As a battle of words and regulations continues to rage, statistics offered by the tenant advocacy group San Francisco Tenants Union show a significant increase in investors using a buyout strategy to avoid the consequences of the recent restrictions on the Ellis Act, which allows taking a rent-controlled building out of service.
The SFTU data shows that the average buyout tenant has remained in the unit for at least seven years. The highest buyout reported in 2013-14 was $50,000, although one tenant reported receiving $80,000 in a previous year.
Opponents to the Ellis Act eviction law have crafted a tax proposal, Proposition G, for voters this fall. According to the SFTU, which is working to build support for the measure, the investors who purchase rent-controlled buildings with the intention of evicting tenants and re-selling the property will pay a “hefty” tax. The SFTU says this will result in a loss of nearly all profits from the transaction.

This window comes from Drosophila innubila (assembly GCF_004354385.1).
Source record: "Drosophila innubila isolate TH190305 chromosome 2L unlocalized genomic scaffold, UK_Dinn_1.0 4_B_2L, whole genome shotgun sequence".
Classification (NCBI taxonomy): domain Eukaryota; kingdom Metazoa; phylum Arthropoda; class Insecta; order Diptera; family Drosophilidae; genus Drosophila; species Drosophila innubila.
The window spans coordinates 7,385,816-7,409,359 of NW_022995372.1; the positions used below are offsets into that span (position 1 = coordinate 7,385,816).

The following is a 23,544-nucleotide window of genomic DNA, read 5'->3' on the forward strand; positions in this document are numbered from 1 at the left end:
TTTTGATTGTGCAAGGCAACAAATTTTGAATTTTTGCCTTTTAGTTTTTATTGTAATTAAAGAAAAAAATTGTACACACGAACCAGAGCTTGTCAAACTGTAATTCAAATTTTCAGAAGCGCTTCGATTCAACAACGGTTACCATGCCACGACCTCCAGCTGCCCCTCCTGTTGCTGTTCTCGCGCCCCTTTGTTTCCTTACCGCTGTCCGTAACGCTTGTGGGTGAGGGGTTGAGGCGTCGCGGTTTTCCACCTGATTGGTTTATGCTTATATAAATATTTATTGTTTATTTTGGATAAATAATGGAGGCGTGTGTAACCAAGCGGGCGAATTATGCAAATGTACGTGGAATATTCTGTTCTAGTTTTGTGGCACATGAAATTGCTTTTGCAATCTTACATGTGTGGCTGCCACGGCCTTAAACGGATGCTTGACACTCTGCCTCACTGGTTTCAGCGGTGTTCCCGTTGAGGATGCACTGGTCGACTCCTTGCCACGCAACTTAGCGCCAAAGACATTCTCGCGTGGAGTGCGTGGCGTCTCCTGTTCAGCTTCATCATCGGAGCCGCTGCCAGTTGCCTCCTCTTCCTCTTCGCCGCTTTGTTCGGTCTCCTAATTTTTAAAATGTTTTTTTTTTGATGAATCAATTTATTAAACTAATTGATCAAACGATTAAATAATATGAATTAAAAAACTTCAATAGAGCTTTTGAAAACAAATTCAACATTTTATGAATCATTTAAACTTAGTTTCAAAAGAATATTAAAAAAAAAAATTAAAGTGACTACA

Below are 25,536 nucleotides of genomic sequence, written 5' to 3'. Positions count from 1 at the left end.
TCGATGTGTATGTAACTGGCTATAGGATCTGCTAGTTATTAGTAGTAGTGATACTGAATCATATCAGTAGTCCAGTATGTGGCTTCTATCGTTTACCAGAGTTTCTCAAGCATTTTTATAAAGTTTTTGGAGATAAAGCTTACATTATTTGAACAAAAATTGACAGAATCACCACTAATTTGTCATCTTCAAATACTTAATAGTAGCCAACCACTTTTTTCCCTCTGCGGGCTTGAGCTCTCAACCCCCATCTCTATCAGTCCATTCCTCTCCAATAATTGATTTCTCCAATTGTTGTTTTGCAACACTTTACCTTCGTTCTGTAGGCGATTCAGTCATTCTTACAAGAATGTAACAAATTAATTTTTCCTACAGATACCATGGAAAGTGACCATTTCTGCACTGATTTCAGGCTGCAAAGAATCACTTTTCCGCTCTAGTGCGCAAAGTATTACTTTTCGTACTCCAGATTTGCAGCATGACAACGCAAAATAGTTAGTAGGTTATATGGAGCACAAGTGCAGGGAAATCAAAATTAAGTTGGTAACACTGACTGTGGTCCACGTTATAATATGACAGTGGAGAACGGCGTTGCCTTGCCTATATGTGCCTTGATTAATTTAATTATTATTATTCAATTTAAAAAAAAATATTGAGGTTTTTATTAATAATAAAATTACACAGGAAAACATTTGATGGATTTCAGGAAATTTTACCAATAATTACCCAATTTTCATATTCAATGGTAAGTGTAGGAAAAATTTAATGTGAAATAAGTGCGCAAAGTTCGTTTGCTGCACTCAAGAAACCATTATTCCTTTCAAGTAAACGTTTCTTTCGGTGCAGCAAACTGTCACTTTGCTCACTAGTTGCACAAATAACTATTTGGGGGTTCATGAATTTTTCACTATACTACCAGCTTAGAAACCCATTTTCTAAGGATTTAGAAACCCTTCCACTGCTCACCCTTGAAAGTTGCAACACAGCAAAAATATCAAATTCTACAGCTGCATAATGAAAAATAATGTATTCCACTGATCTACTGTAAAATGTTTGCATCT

Lawmakers also are working on regulations that would end the buyout loophole by labeling it an unauthorized eviction.
A proposed bill that would have required five years of ownership before exercising the Ellis Act option was defeated.
According to a recent blog post, the market-rate rent for a two-bedroom in the city averages about $4,200 a month, while the SFTU reports that the average tenant opting for a buyout pays about $1,700.
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